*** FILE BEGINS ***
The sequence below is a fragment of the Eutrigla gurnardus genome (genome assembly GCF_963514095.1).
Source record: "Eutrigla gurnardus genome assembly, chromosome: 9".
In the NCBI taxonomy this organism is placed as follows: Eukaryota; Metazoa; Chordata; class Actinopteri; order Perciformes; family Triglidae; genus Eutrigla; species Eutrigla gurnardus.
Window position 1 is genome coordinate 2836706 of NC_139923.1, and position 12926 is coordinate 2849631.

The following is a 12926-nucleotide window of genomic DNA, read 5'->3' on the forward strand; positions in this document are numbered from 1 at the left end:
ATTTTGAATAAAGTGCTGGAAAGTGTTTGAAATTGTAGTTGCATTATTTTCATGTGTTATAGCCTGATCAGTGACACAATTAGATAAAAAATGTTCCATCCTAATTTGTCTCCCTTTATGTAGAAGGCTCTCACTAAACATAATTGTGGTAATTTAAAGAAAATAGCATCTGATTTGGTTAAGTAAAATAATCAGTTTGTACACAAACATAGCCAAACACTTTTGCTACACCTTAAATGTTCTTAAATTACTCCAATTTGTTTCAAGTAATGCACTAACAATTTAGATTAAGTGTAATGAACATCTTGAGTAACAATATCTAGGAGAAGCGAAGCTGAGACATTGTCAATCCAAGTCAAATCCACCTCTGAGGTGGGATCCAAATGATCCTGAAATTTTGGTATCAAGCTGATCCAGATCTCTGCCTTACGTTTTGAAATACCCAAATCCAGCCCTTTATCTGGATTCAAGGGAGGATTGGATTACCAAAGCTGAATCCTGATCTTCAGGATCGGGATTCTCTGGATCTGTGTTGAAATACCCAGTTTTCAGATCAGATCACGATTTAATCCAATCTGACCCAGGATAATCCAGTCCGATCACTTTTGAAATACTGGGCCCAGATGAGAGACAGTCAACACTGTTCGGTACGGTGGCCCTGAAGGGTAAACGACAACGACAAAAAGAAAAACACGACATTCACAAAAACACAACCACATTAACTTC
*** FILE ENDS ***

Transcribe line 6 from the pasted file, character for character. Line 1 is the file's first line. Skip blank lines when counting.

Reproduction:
ATTTTGAATAAAGTGCTGGAAAGTGTTTGAAATTGTAGTTGCATTATTTTCATGTGTTATAGCCTGATCAGTGACACAATTAGATAAAAAATGTTCCATCCTAATTTGTCTCCCTTTATGTAGAAGGCTCTCACTAAACATAATTGTGGTAATTTAAAGAAAATAGCATCTGATTTGGTTAAGTAAAATAATCAGTTTGTACACAAACATAGCCAAACACTTTTGCTACACCTTAAATGTTCTTAAATTACTCCAATTTGTTTCAAGTAATGCACTAACAATTTAGATTAAGTGTAATGAACATCTTGAGTAACAATATCTAGGAGAAGCGAAGCTGAGACATTGTCAATCCAAGTCAAATCCACCTCTGAGGTGGGATCCAAATGATCCTGAAATTTTGGTATCAAGCTGATCCAGATCTCTGCCTTACGTTTTGAAATACCCAAATCCAGCCCTTTATCTGGATTCAAGGGAGGATTGGATTACCAAAGCTGAATCCTGATCTTCAGGATCGGGATTCTCTGGATCTGTGTTGAAATACCCAGTTTTCAGATCAGATCACGATTTAATCCAATCTGACCCAGGATAATCCAGTCCGATCACTTTTGAAATACTGGGCCCAGATGAGAGACAGTCAACACTGTTCGGTACGGTGGCCCTGAAGGGTAAACGACAACGACAAAAAGAAAAACACGACATTCACAAAAACACAACCACATTAACTTC